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Hasty initiation

The recently-held Savara Tribal Art exhibition showed the unpreparedness of the Savara tribe in handling new mediums like acrylic paints, brushes and cloth.


OLD TRADITION, NEW MEDIUM: The Savaras used paint on cloth. - Photos: P.V. Sivakumar

THE NOTION of tribal art instantly generates curiosity and a sensation, particularly in the minds of the urban audience who would treat it like exotica from another world. The three-day Savara Tribal Art Exhibition jointly organised by the department of tourism, government of Andhra Pradesh and Hotel Taj Krishna, indeed invoked similar expectations.

For, the Savara tribe is the least explored clan, but one which is spread out in at least six states of the country: Andhra Pradesh, West Bengal, Madhya Pradesh, Bihar, Maharashtra and Orissa.

The mediumistic gauche was the premier aspect which demolished all promise that one must have fostered to see this exhibition. Clumsy handling of the brush, flamboyant mediums and a crowded bazaar-like activity reflected negatively of this ancient but living art of the Savaras residing in Vizianagaram, Srikakulam and partly in Visakhapatnam in Andhra Pradesh.

The content was genuine but the rendering was utterly inadequate. Incomplete in some instances and smudgy in most areas, the display aroused a question mark in the minds of the spectators.

But for those with a little knowledge of the tribal art the flaw instantly revealed itself. For, the problem lies not with the artists but with the organisers who hazarded an early entry of an evolved wall art called edisung.

One of the most primitive tribes, the Savaras are known to have a history going back to 800 BC. Therefore, edisung is a tradition which is as old as the community itself.

Rendered as a matter of faith, this tradition of wall writing/drawing is a cultural ritual meant to appease the tribal spirits and dead ancestors. And there are two occasions when edisung is performed - once at an annual affair before the flowering of the mango crop called Mamidikotta and the other at Chukkala Panduga celebrated once in three or five years to worship the ancestors.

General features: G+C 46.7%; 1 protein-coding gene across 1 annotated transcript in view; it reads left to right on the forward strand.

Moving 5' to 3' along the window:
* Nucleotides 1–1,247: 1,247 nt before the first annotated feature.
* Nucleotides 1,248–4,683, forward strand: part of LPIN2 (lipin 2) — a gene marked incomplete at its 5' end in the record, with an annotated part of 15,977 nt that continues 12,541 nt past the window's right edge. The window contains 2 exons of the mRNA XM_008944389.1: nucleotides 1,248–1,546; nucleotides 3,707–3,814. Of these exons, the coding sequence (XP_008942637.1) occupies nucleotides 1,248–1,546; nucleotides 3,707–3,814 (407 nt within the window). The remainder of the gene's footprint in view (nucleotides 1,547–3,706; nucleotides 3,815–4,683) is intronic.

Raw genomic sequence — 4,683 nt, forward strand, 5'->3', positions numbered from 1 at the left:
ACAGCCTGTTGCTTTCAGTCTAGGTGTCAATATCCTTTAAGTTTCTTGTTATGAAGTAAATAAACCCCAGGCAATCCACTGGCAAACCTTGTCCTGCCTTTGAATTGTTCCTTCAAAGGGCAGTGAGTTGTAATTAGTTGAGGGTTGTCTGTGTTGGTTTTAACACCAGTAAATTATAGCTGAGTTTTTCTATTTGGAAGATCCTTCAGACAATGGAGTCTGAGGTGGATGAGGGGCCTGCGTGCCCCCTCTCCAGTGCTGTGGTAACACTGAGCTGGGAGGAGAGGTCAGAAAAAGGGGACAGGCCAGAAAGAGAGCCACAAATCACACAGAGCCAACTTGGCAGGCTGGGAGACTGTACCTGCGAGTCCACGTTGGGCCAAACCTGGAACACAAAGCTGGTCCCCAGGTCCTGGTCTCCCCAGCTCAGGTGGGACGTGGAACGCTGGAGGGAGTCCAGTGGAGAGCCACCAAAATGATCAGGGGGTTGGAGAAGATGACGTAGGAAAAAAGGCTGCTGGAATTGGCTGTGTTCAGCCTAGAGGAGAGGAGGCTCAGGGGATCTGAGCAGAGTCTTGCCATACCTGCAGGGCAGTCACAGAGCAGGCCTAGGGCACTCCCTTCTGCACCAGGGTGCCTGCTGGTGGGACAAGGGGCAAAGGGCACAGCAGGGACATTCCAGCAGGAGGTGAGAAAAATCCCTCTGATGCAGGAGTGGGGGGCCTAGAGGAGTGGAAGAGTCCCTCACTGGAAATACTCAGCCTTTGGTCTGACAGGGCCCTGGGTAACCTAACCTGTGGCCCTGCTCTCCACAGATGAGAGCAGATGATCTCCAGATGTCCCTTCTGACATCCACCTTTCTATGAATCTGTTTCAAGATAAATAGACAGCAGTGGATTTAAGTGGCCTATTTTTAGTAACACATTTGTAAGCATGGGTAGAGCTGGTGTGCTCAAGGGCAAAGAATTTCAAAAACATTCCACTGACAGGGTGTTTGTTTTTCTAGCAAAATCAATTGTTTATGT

Using natural mediums like rice powder, coconut ash mixed in castor oil, the householder, who organises this festivity, paints portions of his house with bamboo twigs on geru (red-ochre) painted mud walls.

While the annual festival of Mamidikotta is held to appease the forest spirit which is believed to dwell in the kitchen, the drawings for the ancestors are more narratives in nature.

During the annual festival the kitchen wall is painted with motifs that would illustrate the peoples' desires to be protected and provided.


CONTEMPORARY CONTEXT: Change of configuration of `edisung'.

The Chukkala Panduga writings are executed on the entrance of the first room, generally the bedroom, which narrates the episodes of the householder's experiences.

These are excellent allusions of the Savara lifestyles which also include dream sequences and sometimes observations such as buses, guns, policemen and other such motifs.

The tribal canvas is an ingenuous interpretation of their magico-religious practices which are rich in myths and discharged with a great degree of ritualistic decorative expression.

The pictorial space as in the words of artist J. Swaminathan, the champion of tribal art is "...it has the capacity to hold us enthralled even when the representational aspect, or the content is rationally unaccepted or is mundane or even trivial and commonplace." Therefore, when one finds lapses in the Savara Art Exhibition, it is only to remind that this art form is far more refined and charming compared to the coarse display at a glossy venue.

For, some grace time should be given to the Savara artists until they master novel mediums like acrylic, brushes and cloth.

There is no issue about the content but a grave mediumistic difficulty as the Savara artist is used to painting on mud walls with rice powder and coconut ash mixed with coconut oil with bamboo twigs.

Although, the wall writings are a community art integral to folk and tribal arts, basically it is a ritualistic performance which illustrates a primitive instinct in man - to be protected and blessed.

But with new economic and political alterations, the tribal and folk artists are compelled to change and gradually translate their cultural practice for a new market situation.

Take for instance, the cases of Warli paintings or the Mithila school of art, or for that matter Cherial pattachitra or dokra metal casting, the artists/craftsmen have learnt a new trait of facing a developing contemporary culture.

In some situations like Nirmal, the degree of workmanship has certainly surpassed the limits of aesthetics and reached the pitches of manufacturing. Coming back to the Savara issue, it would be appropriate to conclude that this tribe be allotted enough time and space to be led into a harsh and finicky market.

ATIYA AMJAD

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